Polyester fabrics have come a long way in the last twenty years. Technicians have engineered the fabric to look and feel almost identical to cotton, but with stain-fighting, wrinkle-resistant properties.
As he says, polyester and other synthetic fabrics had a bad reputation. In any fabrics now a days, technical part of weaving methods been better and better, and we see water resistant fabric to 100% natural stretch fabric these days.
However, polyester is polyester. There are some general habits of the fabric still exist. I am sure this brand “Mizzen + Main” did a great job on this fabric, but please do not assume that all the polyester fabrics are like this.
1, performance fabrics don't shrink
He says, performance fabric doesn't shrink at all, but yes it does. Regardless of what the fabric is, any fabric will shrink. To avoid, too much shrinkage, follow the care instruction by the makers of the products, but generally speaking, you wash your shirt in cold gentle cycle. However, perhaps you cannot get rid of odor with cold water, so some people prefer to use hot water, then it will shrink even more.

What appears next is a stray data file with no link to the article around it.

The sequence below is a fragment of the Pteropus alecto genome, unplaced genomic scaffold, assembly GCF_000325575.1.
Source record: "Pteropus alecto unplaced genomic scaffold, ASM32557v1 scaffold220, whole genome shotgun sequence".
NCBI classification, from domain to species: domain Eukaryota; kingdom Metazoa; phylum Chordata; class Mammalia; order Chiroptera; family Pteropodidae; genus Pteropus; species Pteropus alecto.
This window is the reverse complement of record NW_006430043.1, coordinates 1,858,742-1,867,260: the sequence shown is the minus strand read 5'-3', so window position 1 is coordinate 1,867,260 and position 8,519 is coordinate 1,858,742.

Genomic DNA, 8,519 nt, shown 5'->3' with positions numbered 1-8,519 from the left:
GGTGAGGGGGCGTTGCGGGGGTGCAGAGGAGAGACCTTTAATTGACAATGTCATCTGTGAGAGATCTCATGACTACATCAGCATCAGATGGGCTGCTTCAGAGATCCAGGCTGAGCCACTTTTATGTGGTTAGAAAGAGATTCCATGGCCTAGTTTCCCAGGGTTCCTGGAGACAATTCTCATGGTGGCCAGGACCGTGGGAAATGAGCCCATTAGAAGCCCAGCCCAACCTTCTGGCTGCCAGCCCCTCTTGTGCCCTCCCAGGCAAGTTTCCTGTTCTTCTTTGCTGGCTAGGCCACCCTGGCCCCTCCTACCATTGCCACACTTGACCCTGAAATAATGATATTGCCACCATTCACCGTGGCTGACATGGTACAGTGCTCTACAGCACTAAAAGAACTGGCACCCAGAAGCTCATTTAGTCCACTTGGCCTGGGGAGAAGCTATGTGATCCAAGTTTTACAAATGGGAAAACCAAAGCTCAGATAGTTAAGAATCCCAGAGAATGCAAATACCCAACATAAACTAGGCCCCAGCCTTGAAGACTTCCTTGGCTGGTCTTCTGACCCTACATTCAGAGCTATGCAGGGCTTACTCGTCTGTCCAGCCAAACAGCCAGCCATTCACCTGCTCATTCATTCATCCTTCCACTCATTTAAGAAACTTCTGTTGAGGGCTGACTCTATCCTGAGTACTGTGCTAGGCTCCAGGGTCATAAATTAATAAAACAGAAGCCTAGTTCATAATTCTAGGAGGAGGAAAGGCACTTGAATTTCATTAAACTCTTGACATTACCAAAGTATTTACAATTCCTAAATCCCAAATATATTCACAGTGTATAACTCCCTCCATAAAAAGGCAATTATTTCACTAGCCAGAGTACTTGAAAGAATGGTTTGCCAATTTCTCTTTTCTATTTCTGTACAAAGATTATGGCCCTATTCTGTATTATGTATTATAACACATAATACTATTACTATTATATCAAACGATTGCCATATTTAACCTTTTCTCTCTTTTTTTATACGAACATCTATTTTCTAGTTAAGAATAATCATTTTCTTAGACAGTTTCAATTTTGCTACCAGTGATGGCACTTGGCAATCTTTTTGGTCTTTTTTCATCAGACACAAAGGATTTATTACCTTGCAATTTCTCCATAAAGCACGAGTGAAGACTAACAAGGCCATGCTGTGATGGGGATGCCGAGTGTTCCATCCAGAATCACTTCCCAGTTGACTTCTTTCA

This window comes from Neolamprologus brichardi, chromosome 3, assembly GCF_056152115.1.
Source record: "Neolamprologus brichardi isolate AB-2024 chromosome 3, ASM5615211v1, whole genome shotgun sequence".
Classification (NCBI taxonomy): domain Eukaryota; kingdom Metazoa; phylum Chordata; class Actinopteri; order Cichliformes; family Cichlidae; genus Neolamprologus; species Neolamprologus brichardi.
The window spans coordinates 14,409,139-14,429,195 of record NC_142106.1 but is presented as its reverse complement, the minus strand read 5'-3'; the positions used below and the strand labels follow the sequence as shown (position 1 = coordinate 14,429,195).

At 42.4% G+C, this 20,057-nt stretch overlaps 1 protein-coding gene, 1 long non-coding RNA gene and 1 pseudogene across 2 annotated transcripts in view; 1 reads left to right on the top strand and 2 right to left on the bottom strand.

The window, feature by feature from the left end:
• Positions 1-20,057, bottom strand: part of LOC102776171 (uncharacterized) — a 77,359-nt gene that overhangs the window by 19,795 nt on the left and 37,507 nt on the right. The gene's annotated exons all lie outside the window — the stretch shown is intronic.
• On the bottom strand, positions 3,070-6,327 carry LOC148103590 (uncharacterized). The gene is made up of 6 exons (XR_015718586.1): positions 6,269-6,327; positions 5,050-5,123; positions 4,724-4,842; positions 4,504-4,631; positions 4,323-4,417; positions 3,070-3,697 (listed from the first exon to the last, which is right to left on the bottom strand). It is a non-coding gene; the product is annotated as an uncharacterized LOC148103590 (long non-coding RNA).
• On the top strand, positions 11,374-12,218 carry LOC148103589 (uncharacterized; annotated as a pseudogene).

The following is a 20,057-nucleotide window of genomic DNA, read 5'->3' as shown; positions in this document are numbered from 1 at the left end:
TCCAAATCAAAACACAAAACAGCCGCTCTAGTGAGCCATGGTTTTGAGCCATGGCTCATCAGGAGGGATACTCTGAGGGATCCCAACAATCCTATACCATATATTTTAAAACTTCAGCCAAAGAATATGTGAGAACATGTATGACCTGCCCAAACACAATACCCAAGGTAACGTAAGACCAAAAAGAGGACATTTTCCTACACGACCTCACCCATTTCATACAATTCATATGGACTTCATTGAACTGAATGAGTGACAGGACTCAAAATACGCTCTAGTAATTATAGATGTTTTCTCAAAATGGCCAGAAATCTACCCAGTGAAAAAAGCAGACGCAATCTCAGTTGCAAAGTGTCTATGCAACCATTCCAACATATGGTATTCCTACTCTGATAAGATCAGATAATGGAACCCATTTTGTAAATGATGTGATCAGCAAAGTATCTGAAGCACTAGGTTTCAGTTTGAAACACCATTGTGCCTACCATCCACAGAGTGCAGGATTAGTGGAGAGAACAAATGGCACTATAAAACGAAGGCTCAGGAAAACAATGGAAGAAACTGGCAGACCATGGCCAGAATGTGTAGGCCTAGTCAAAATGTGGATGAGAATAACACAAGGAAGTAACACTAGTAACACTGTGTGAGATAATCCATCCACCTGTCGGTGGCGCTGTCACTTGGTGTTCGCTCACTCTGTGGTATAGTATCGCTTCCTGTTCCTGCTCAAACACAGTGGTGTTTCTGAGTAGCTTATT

2, performance fabrics don't stink
Polyester is very durable and gets dried up fast, therefor strong in the washer machine and the fabric wouldn't get tired easily, even it’s known to be much stronger with heat than any other synthetic fabrics. However, it doesn't absorb water, that’s why it’s usually blended with other fiber. Polyester is actually known to be difficult to get rid of stain and odor, that's why once it gets skin oil and odor, it is hard to get rid of it.
Remind you, Polyester is made from Petroleum. When Polyester fabric reaches at glass-liquid transition point which is around 70 degrees, it loses resistance and gets wrinkled.
Therefor you should hand wash a shirt made of Polyester with warm water under 70 degrees (40 to 50 degrees), so that you can keep the structure of the product and get rid of stain and odor.
3, it doesn't turn pink
Polyester shirt is harder to absorb colors from other products in the same washing machine, but like he says it is best practice not to wash with colored items.
4, it doesn't wrinkle
Yes true, Polyester holds wrinkles better than any other fabric.
He also says;
GUYS WHO SWEAT… A LOT
Sweat much? No more dark circles under your arms thanks to the fact that performance fabrics don’t absorb moisture. It’ll wick sweat away from your body and release it.
I wouldn't take his words for it 100%, as I explained before.
Quotes/Image sourced from Effortless Gent